21. The apparatus of claim 16, the at least one processor further configured to receive flow parameters, filter parameters, and a flow identifier from the wireless device based at least in part on QOS initiated by a wireless network.

22. The apparatus of claim 16, the at least one processor further configured to receive an flow indication related to the one or more QOS flows; classify application data in the one or more local QOS flows if a first flow indication is received; and classify the application data in one or more best efforts flows if a second flow indication is received.

23. The apparatus of claim 16, wherein the apparatus negotiates QOS with wireless network only through the wireless device.

24. An apparatus that facilitates host-based quality of service (QOS) classification and flow control in wireless communications for providing QOS to one or more applications being executed by a host device without a wireless communication connection, comprising: means for initializing at least one local QOS flow for an application executed by a host device without a wireless communication connection; means for associating data received from the application with an identifier identifying one or more of the at least one local QOS flow; means for requesting QOS from the wireless device based at least in part on a request received from the application, so that the wireless device will negotiate QOS with the wireless network; means for receiving a flow control disabled status from the wireless device related to the one or more local QOS flows and queueing subsequent data classified in the one or more local QOS flows; and means for classifying the data into the local QOS flow for transmission to the wireless device.

25. The apparatus of claim 24, further comprising means for initializing at least one disparate local QOS flow for a disparate application.

26. The apparatus of claim 25, further comprising means for associating data of the disparate application with at least a portion of disparate QOS flow information received from the wireless device.

27. The apparatus of claim 26, further comprising means for transmitting the data of the disparate application to the wireless device over the disparate local QOS flow.

28. The apparatus of claim 24, wherein the apparatus negotiates QOS with wireless network only through the wireless device.

29. A computer program product for providing quality of service (QOS) to one or more applications being executed by a host device without a wireless communication connection, comprising: a non-transitory computer-readable medium comprising: code for causing at least one computer to classify data received from an application executed by a host device without a wireless communication connection, in one or more local QOS flows related to the application; code for causing the at least one computer to tag the data with an identifier identifying at least one of the one or more local QOS flows; code for causing the at least one computer to transmit the tagged data from the one or more local QOS flows to a wireless device for transmission over a wireless network; code for causing the at least one computer to receive a flow control disabled status from the wireless device related to the one or more local QOS flows and queue subsequent data classified in the one or more local QOS flows; and code for requesting QOS from the wireless device based at least in part on a request received from the application, so that the wireless device will negotiate QOS with the wireless network.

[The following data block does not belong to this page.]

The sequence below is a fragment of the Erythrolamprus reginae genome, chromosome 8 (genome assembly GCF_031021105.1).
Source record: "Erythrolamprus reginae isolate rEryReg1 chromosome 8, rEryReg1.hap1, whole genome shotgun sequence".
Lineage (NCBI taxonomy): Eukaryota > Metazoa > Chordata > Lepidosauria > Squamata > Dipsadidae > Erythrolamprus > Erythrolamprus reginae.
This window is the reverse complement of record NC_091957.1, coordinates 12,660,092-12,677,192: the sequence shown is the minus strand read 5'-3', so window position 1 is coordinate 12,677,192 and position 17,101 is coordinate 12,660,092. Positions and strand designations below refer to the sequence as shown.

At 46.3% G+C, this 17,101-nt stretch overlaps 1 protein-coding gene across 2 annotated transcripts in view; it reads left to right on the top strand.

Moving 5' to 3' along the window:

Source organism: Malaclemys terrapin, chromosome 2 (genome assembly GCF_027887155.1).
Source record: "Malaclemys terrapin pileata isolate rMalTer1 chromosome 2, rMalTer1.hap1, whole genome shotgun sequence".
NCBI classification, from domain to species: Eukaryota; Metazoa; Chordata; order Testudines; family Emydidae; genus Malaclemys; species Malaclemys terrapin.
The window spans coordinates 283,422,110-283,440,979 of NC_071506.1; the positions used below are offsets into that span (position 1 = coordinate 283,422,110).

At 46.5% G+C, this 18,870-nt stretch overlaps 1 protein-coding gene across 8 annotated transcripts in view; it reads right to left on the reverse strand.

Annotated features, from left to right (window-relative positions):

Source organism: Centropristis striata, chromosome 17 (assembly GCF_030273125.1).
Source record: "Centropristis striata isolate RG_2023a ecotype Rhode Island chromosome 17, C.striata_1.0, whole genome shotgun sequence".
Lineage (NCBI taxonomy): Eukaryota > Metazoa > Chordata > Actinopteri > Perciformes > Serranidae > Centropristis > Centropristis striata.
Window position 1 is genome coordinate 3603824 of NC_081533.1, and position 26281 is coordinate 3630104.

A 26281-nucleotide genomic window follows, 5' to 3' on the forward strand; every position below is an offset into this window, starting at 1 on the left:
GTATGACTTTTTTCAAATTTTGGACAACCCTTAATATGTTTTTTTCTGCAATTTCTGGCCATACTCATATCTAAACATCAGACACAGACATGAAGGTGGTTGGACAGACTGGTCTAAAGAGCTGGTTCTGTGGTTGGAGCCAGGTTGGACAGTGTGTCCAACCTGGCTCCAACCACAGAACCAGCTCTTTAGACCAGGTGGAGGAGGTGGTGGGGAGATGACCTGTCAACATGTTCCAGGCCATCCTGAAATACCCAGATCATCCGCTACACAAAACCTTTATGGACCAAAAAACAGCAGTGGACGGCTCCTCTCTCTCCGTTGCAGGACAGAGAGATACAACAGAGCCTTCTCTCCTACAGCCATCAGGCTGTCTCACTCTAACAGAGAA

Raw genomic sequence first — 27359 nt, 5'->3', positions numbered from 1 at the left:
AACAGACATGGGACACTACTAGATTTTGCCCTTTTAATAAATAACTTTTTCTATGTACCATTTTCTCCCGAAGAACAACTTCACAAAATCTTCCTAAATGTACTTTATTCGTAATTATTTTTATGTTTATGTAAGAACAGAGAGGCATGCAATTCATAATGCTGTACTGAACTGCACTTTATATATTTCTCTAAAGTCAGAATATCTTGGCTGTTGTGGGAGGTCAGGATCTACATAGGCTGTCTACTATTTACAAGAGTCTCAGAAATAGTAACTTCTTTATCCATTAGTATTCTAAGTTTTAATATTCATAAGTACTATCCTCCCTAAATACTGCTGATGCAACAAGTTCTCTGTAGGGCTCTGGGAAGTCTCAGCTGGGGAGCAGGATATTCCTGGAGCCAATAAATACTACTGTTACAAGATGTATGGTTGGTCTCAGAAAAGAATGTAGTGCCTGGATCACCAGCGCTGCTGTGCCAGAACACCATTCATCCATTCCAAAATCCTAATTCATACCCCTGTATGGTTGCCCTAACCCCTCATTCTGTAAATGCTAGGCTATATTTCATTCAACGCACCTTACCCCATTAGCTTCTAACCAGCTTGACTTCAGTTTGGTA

30. The computer program product of claim 29, wherein the computer-readable medium further comprises code for negotiating QOS with wireless network only through the wireless device.

31. A method for providing quality of service (QOS) to one or more applications being executed by a host device or tethered processor without a wireless communication connection, comprising: receiving, by a wireless device, application data of an application executed by a host device without a wireless communication connection, from a host device for QOS transmission in a wireless network; extracting, by the wireless device, a tag from the application data that identifies at least one respective QOS flow for transmission; transmitting, by the wireless device, the application data to the wireless network according to a requested QOS from the host device using the respective QOS flow; receiving a flow control disabled status from the wireless device related to one or more local QOS flows; queuing subsequently received data from the application in response to the flow control disabled status; transmitting the queued data over the one or more local QOS flows upon receiving a flow control enabled status; and negotiating, by the wireless device, the respective QOS flow with the wireless network based at least in part on the requested QOS from the host device for the application.

32. The method of claim 31, wherein data transmission processing is shared between the host device and the wireless device for data to be transmitted onto the wireless network by the wireless device.

33. The method of claim 31, further comprising returning information to the host device in response to the requested QOS, at least a portion of the information is comprised in the tag.

34. The method of claim 31, further comprising receiving a flow suspend message for the respective QOS flow on the wireless network.

35. The method of claim 34, further comprising transmitting subsequent application data received from the host device related to the respective QOS flow over a best efforts flow.